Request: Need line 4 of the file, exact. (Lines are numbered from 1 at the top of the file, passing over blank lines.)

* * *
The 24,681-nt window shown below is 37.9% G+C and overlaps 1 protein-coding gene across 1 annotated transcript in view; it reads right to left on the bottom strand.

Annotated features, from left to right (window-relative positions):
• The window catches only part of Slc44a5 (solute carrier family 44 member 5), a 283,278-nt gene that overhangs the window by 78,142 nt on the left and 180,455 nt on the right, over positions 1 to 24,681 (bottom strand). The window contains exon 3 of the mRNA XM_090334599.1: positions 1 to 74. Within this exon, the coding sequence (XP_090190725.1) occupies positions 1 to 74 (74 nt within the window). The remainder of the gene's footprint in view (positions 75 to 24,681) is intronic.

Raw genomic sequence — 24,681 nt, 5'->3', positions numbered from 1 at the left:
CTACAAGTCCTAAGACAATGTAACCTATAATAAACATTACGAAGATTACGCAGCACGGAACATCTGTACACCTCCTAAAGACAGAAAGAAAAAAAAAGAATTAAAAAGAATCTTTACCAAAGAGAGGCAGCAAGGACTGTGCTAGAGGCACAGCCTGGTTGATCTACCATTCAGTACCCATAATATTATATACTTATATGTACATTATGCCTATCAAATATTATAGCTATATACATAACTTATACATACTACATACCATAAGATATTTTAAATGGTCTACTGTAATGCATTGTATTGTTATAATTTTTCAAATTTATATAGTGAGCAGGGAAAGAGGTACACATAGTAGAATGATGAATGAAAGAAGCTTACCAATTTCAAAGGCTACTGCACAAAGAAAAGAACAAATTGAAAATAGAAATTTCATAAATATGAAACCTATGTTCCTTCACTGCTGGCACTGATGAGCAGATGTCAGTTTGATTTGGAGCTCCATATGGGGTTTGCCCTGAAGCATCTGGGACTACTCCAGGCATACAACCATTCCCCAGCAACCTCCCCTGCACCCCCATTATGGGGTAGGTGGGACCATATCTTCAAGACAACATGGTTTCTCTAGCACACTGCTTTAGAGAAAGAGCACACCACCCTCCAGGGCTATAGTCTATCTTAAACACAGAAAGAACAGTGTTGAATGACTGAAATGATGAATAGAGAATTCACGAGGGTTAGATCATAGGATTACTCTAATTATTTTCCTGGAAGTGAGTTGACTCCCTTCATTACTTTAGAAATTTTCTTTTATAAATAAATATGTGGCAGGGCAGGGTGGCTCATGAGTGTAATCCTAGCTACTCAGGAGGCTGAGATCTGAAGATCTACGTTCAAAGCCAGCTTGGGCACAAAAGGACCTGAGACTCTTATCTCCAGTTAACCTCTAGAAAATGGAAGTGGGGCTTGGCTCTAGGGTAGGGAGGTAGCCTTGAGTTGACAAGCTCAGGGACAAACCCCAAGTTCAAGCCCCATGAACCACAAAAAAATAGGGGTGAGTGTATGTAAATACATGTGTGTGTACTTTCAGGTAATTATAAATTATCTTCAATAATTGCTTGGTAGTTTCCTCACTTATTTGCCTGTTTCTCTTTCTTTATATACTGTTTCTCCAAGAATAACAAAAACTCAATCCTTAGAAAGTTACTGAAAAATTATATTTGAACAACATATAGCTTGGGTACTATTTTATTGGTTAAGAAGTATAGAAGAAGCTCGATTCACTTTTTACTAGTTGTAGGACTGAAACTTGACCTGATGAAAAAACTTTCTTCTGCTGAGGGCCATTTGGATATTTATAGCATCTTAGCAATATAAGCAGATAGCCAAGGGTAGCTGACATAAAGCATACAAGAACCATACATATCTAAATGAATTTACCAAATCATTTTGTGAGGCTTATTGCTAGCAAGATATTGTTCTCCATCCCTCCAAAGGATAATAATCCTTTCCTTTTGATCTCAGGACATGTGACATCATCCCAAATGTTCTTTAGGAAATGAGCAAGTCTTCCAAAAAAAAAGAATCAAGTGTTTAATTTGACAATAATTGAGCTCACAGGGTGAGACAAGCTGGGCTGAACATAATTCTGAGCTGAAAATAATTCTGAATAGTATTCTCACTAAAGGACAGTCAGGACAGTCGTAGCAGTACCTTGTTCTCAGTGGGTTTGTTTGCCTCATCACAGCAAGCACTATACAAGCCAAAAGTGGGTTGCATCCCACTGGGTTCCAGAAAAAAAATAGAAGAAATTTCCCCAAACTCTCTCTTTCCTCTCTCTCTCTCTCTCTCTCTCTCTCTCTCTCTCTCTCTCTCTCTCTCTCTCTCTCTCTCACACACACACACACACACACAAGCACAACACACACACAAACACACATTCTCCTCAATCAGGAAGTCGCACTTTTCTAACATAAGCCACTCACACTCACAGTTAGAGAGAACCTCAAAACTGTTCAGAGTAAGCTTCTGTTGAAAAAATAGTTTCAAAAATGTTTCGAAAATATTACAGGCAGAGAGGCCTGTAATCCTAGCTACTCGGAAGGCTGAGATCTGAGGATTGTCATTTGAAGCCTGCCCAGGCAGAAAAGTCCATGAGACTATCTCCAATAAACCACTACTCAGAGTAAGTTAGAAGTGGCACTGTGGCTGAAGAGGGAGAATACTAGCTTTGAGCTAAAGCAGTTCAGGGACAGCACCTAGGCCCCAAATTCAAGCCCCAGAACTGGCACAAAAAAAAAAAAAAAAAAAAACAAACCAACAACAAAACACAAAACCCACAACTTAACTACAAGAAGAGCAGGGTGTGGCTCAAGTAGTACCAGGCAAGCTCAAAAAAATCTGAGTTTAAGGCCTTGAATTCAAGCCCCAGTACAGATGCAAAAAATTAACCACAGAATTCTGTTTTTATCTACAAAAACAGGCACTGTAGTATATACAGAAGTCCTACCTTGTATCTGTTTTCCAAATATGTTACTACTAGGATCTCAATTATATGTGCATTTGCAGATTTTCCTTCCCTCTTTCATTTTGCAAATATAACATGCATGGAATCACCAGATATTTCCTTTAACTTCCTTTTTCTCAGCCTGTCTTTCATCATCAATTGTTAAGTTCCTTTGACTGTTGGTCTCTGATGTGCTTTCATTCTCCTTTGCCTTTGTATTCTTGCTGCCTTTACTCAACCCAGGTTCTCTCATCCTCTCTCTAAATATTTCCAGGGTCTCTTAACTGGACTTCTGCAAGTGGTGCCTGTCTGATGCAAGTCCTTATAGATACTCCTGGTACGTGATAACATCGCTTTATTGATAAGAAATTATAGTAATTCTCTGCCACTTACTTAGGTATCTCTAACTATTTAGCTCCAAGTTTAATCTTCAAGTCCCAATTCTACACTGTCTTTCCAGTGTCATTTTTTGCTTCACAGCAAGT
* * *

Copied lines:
Raw genomic sequence — 24,681 nt, 5'->3', positions numbered from 1 at the left: